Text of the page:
Recently an actress was awarded a Golden Globe. She was emotional as she spoke of her gratitude for being able to make the choices necessary to receive such an award. She was referring to her choice to have an abortion. She felt having a child would have blocked her path to this “great” achievement. This is obviously a creative and talented woman. However, she allowed her drive to create and her ambition and desire for recognition to limit her potential. In her desire to be the author of her life, she aimed too low – she settled for less. She made many choices and those choices led to what seemed to her a necessity – if she were to have the life she wanted. She chose to reject the creation of life and instead received a lifeless golden substitute.
The actress wanted to, “Recognize my handwriting all over my life…A life I have carved with my own hands.” She declared, “We should make the world look more like (women) who are…seeking their own self-interest.”
She created and rejected what she desired so her life became what she wanted. This is the mantra of modern life, I want what I want in life, all else be damned. But is the art this produces beautiful? It seems unlikely when its creation is based on wandering desires and self-interest. Beauty comes from truth and virtue – not desires. Many now regret the choices they once yearned to make.
“The idea of beauty is the fundamental idea of everything. In the world we see only distortions of the fundamental idea, but art, by imagination, may lift itself to the height of this idea. Art is therefore akin to creation.”
A great artist attempts to create beauty that can lead to many and varied creations – but they will leave many lesser creations unmade. This actress left a greater beauty unborn.
Every statue Michelangelo chiseled meant another statue was never born. But what if instead of a beautiful statue, he could make a man? What if he could build up a real David, capable of conquering armies and raising a nation? Would that not be more glorious than the man made-substitute we must now be content with? But only Nitzevet, King David’s mother, had the power of bringing David into the world. When comparing the beauty of a statue versus the beauty of a human being, do we want to live in a world that would choose the former?
So when we embark on this journey to create a masterpiece – the carving of our own beautiful life – we should not carve out a statute as imperfect as our own desires, as weak as our own failings, as ugly as our own selfishness. Rather we should be true artists, seeking out beauty and truth to guide our sculpting. Otherwise, we produce narcissistic and disjointed art that is not a reflection of truth but an idol of self-worship.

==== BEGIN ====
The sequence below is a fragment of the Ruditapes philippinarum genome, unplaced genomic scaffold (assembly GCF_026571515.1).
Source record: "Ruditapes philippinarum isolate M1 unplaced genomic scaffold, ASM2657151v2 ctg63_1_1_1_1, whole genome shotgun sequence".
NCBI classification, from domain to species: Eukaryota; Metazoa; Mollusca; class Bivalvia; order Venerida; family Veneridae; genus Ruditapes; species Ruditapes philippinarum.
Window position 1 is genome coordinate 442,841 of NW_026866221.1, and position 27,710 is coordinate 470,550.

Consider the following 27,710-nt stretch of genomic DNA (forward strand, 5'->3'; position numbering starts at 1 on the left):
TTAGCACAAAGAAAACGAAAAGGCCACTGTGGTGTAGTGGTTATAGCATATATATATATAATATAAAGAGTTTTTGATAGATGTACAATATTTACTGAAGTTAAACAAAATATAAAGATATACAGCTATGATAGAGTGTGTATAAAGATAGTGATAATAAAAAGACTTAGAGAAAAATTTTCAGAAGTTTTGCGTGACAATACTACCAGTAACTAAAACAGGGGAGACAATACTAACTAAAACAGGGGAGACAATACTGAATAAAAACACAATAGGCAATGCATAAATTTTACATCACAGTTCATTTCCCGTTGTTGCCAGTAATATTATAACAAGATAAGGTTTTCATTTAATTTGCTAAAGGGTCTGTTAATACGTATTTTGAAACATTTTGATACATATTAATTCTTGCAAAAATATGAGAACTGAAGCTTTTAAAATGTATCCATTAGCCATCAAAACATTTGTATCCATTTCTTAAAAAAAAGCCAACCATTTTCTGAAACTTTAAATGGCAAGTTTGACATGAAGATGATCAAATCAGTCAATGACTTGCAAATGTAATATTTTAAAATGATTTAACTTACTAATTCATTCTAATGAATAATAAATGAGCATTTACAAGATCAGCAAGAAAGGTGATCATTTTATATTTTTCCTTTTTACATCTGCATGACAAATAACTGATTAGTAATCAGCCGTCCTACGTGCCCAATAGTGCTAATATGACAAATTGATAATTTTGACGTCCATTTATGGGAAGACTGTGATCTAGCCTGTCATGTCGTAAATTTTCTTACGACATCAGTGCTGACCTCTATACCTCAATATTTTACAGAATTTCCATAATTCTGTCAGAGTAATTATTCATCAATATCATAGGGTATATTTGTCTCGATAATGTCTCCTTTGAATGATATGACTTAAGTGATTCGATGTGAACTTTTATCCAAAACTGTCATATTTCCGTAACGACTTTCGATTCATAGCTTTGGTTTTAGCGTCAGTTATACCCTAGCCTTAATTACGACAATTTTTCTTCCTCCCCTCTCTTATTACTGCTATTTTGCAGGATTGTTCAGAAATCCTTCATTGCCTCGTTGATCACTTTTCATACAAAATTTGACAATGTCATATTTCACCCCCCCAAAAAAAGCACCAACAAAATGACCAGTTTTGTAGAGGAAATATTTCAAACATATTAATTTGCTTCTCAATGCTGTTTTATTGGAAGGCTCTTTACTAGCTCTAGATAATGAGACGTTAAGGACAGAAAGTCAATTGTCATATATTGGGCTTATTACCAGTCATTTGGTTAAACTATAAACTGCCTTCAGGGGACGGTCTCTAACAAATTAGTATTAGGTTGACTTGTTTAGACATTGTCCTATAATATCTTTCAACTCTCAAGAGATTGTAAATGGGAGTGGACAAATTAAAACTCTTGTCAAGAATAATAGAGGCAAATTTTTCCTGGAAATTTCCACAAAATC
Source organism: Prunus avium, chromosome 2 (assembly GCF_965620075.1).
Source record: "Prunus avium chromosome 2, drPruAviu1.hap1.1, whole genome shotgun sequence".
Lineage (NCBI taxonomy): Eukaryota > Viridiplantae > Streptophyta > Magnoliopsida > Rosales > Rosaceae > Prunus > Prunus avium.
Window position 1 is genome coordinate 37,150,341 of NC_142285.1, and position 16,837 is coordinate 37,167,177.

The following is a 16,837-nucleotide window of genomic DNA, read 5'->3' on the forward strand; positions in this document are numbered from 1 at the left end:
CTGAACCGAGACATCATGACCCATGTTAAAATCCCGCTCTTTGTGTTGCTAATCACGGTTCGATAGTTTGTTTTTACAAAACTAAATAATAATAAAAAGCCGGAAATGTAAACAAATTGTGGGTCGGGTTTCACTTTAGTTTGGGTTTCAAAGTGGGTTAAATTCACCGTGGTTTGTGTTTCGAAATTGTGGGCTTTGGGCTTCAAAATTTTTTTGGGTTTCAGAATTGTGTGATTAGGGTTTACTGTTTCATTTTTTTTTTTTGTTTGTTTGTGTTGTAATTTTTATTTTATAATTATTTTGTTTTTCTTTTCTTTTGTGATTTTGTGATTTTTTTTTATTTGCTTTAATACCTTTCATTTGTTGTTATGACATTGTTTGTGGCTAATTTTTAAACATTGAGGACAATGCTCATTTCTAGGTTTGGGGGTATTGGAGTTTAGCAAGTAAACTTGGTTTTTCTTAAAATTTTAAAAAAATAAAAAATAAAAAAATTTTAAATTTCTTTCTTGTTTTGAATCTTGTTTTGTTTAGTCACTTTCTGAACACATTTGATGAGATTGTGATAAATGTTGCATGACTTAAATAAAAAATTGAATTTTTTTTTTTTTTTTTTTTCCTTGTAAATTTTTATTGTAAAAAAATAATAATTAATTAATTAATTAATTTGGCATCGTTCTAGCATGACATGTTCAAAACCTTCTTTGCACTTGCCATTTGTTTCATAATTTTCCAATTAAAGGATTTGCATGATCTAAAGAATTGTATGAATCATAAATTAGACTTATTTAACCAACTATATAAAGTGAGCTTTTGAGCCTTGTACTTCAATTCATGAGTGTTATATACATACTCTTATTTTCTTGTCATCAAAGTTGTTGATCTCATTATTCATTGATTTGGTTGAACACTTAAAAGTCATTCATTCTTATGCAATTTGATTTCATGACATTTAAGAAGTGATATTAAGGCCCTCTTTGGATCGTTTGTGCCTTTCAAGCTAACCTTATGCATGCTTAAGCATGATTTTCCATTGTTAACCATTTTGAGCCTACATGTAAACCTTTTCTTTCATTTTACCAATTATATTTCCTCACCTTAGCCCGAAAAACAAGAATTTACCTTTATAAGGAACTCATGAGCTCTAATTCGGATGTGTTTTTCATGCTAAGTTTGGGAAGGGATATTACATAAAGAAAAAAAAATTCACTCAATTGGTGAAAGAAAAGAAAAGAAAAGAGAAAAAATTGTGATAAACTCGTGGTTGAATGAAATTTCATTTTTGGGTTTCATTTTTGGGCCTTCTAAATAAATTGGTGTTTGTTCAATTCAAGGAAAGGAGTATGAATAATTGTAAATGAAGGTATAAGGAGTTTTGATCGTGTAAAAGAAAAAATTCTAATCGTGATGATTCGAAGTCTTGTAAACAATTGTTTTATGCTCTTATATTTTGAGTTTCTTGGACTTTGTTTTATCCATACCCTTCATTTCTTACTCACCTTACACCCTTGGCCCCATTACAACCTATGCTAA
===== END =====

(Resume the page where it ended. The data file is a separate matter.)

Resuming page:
“Every poet and musician and artist, but for Grace, is drawn away from the love of the thing he tells, to the love of the telling till, down in Deep Hell, they cannot be interested in God at all but only in what they say about Him.”
We are often told, as women, that we can have it all, and in the next moment we are shown we must choose between a child and success – and that the latter choice is the more worthy one. A beautiful life requires no victims to achieve, only the discarding of our own pride and weakness.
I want to make this clear – Not every woman can, wants to, or will have children – and they are no less of a woman and no less capable of creation than a mother of seven. Mother Teresa, John of Arc, Julian of Norwich- these and millions more women never had children and created lives worthy of admiration. They gave up their own “self-interest” and progressed toward a greater hope – one we can all look to. When I write of motherhood this is not limited to the act of raising biological children- all women become mothers of humanity as they create beauty in the world.
“It is an ancient view that truth, goodness, and beauty cannot, in the end, conflict.”
Sir Roger Scruton
True femininity is not limiting but expansive. Yes, we must reject much, but we gain much. Women can’t do it all at the same time, we must put first things first, but life is long. We don’t have to drop passions- we can integrate them into what is most important. What version should we accept – the one that tells us we must end a life to live the one we want? Or the one that tells us that bringing life, bringing love, and sacrificing self for others supersedes any man-made glories?